augmented reality

Addressing Aging Infrastructure: Make AR Part of Your Solution

GIS data shown through augmented reality technology can help communicate discrepancies during the remediation process for upgrading underground infrastructure. 

By Alyssa Grant 

The Flint water crisis highlights the consequences of aging underground infrastructure and the deeply negative impact it can have on a community. Remediation can be a daunting, complex process. The remediation efforts to replace Flint’s lead and galvanized steel pipes with copper piping will be winding down by the end of the year. As of September 2018, 15,031 pipes have been excavated and 7,233 pipes have been identified as requiring replacement, underlining the scope of this headline-making water utility remediation project. 

Flint is not alone—aging underground infrastructure is a nationwide issue. The 2017 Infrastructure Report Card gives America’s drinking water a “D,” communicating that communities across the country are in dire need of water pipeline upgrades. 

Outdated natural gas pipelines are another concern. Old pipelines can leak, damaging the environment, even resulting in explosions causing property damage and fatalities, like the Merrimack Valley gas explosions on September 13, 2018 that resulted in 80 fires and one death. 

Updating aging utilities can be a complicated task.  Gregory Korte’s investigation on the state of our nation’s natural gas pipelines for USA Today revealed that the aging gas pipelines in Merrimack Valley were acknowledged to be a challenge to remediate:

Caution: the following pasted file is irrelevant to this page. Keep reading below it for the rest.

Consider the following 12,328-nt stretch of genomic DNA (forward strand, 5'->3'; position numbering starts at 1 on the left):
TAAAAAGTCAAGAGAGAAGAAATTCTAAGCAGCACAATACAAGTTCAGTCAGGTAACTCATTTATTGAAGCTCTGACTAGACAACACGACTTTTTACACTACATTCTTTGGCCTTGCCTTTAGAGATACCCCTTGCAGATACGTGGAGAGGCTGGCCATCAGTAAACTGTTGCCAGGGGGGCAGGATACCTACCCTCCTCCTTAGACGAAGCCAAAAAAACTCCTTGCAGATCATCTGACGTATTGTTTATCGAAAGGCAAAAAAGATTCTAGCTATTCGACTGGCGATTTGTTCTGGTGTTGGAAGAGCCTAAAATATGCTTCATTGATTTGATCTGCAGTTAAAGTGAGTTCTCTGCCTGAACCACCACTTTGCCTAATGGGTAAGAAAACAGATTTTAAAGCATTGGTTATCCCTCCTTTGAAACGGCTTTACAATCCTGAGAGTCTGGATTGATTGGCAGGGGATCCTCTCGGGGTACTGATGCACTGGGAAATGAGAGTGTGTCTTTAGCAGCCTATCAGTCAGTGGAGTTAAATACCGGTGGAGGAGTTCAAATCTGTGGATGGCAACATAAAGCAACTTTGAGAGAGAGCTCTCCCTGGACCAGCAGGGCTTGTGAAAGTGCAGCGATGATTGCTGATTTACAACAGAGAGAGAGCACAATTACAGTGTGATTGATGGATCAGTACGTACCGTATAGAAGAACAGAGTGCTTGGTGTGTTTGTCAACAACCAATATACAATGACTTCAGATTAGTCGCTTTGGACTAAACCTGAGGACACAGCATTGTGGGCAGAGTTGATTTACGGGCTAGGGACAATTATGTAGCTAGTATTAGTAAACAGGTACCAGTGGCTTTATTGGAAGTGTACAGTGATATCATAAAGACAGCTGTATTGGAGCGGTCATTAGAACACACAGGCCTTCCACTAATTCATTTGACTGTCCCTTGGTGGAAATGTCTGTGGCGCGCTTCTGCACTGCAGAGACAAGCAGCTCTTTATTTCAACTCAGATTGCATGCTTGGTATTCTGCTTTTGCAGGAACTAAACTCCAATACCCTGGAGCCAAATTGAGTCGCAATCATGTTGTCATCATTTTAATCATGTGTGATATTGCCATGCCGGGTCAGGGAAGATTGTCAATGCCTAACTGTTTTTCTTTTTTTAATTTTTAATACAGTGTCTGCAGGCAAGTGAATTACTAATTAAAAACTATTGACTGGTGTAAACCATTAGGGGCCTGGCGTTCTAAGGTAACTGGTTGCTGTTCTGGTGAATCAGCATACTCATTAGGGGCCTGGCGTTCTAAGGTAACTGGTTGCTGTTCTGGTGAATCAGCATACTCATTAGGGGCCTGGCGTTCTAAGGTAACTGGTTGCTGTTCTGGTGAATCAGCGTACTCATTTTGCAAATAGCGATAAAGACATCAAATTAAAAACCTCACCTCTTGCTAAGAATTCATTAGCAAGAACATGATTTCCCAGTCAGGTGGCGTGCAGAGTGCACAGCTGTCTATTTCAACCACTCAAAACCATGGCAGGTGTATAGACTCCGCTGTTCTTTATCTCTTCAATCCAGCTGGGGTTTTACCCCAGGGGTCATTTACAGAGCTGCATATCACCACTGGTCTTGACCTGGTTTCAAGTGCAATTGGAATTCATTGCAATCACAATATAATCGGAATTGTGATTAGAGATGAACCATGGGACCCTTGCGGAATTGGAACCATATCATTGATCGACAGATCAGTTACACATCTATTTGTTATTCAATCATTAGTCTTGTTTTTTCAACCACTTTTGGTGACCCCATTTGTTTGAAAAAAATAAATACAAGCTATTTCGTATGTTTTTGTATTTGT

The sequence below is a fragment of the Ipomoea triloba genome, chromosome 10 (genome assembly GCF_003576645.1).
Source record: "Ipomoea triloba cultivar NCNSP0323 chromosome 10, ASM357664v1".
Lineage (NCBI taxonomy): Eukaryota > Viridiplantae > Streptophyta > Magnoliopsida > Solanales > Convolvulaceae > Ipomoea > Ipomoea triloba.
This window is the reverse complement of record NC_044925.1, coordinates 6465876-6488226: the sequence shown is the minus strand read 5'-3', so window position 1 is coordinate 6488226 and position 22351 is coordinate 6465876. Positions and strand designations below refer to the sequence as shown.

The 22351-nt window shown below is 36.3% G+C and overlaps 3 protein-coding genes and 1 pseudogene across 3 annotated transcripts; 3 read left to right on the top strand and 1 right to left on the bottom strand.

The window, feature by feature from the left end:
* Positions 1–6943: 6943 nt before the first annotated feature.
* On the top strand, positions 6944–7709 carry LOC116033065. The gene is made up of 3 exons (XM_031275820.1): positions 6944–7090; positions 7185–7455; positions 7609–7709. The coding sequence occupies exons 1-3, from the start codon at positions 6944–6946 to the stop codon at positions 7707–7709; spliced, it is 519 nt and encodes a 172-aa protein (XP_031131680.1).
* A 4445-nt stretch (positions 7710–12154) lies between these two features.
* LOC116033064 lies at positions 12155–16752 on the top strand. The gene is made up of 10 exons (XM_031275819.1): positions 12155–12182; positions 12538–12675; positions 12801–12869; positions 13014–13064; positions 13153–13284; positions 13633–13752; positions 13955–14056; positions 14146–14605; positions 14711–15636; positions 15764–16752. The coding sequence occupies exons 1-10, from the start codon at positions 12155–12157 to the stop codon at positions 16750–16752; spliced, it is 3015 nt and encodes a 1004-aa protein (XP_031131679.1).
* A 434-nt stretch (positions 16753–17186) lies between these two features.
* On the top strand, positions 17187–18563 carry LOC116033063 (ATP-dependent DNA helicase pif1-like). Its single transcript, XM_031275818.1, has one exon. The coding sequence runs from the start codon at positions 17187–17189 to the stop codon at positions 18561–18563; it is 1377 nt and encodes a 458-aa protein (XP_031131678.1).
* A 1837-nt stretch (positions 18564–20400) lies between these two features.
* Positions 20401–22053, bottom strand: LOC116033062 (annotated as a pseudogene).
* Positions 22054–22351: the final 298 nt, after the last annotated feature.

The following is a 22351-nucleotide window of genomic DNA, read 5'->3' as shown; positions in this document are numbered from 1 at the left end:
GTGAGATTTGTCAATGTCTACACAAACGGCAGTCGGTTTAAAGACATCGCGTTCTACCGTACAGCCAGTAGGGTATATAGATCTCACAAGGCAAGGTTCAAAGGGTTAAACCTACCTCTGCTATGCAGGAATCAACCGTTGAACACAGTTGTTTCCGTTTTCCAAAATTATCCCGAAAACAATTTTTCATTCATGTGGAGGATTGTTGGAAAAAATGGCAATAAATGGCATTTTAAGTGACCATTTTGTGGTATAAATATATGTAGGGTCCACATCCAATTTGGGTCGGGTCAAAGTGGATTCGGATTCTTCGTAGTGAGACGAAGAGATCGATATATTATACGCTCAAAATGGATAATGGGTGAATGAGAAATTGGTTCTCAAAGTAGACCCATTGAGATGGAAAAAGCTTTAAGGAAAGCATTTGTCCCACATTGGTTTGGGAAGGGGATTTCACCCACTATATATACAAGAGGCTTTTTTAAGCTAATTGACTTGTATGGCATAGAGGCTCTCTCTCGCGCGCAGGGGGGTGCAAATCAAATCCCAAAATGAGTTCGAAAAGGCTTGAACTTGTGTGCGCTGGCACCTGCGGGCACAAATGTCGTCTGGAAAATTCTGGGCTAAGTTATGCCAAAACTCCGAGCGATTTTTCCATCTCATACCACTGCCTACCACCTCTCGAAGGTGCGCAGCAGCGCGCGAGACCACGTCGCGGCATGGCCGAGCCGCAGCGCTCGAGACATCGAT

“. . . Columbia Gas warned state regulators that replacing pipes in places like Lawrence would be difficult. The pipelines were in densely populated areas dominated by paved surfaces. They're intertwined with other utilities in crowded rights of way. " 

Unfortunately, the explosions occurred before improvements could be fully addressed. The costs related to the resulting damage could reach $1 billion

The complexities of underground infrastructure and the delicate excavation that can be involved in remediation underline the need for a sophisticated way to view and share mapping data. Some companies and municipalities are finding that augmented reality technology meets that need. 

What is augmented reality (AR)? This technology interposes computer-generated images in a real-world setting. Imagine being able to see GIS data through a cell phone camera—a scene you might see through the camera’s eye with AR could be a sewer line below a sidewalk intersected by a natural gas pipeline that crosses underneath an adjacent roadway. 

With the Argis Lens, a mobile AR application, that imagined scene is reality. The Lens quickly visually communicates what lies beneath the ground because a picture is worth a thousand words, especially when the complex GIS data of water or natural gas pipelines and sewer or stormwater systems are involved. The Argis Lens dynamically translates GIS data into AR imagery on mobile iOS devices.